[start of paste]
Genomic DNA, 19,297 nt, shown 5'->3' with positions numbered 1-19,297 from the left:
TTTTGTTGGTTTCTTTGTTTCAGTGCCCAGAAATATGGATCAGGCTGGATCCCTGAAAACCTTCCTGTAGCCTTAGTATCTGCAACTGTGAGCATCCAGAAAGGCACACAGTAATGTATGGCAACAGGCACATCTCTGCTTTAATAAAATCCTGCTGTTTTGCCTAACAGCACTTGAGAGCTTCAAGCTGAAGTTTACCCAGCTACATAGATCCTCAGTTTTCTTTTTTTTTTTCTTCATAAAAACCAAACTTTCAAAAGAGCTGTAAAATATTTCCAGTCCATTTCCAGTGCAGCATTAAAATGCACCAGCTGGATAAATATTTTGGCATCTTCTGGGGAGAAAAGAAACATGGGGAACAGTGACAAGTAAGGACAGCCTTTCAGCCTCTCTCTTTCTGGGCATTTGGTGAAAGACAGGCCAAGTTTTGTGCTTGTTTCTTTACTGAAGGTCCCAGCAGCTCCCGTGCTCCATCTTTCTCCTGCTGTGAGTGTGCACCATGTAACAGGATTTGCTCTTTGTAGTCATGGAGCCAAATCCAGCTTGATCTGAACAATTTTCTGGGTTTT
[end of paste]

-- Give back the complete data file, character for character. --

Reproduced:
Genomic DNA, 19,297 nt, shown 5'->3' with positions numbered 1-19,297 from the left:
TTTTGTTGGTTTCTTTGTTTCAGTGCCCAGAAATATGGATCAGGCTGGATCCCTGAAAACCTTCCTGTAGCCTTAGTATCTGCAACTGTGAGCATCCAGAAAGGCACACAGTAATGTATGGCAACAGGCACATCTCTGCTTTAATAAAATCCTGCTGTTTTGCCTAACAGCACTTGAGAGCTTCAAGCTGAAGTTTACCCAGCTACATAGATCCTCAGTTTTCTTTTTTTTTTTCTTCATAAAAACCAAACTTTCAAAAGAGCTGTAAAATATTTCCAGTCCATTTCCAGTGCAGCATTAAAATGCACCAGCTGGATAAATATTTTGGCATCTTCTGGGGAGAAAAGAAACATGGGGAACAGTGACAAGTAAGGACAGCCTTTCAGCCTCTCTCTTTCTGGGCATTTGGTGAAAGACAGGCCAAGTTTTGTGCTTGTTTCTTTACTGAAGGTCCCAGCAGCTCCCGTGCTCCATCTTTCTCCTGCTGTGAGTGTGCACCATGTAACAGGATTTGCTCTTTGTAGTCATGGAGCCAAATCCAGCTTGATCTGAACAATTTTCTGGGTTTT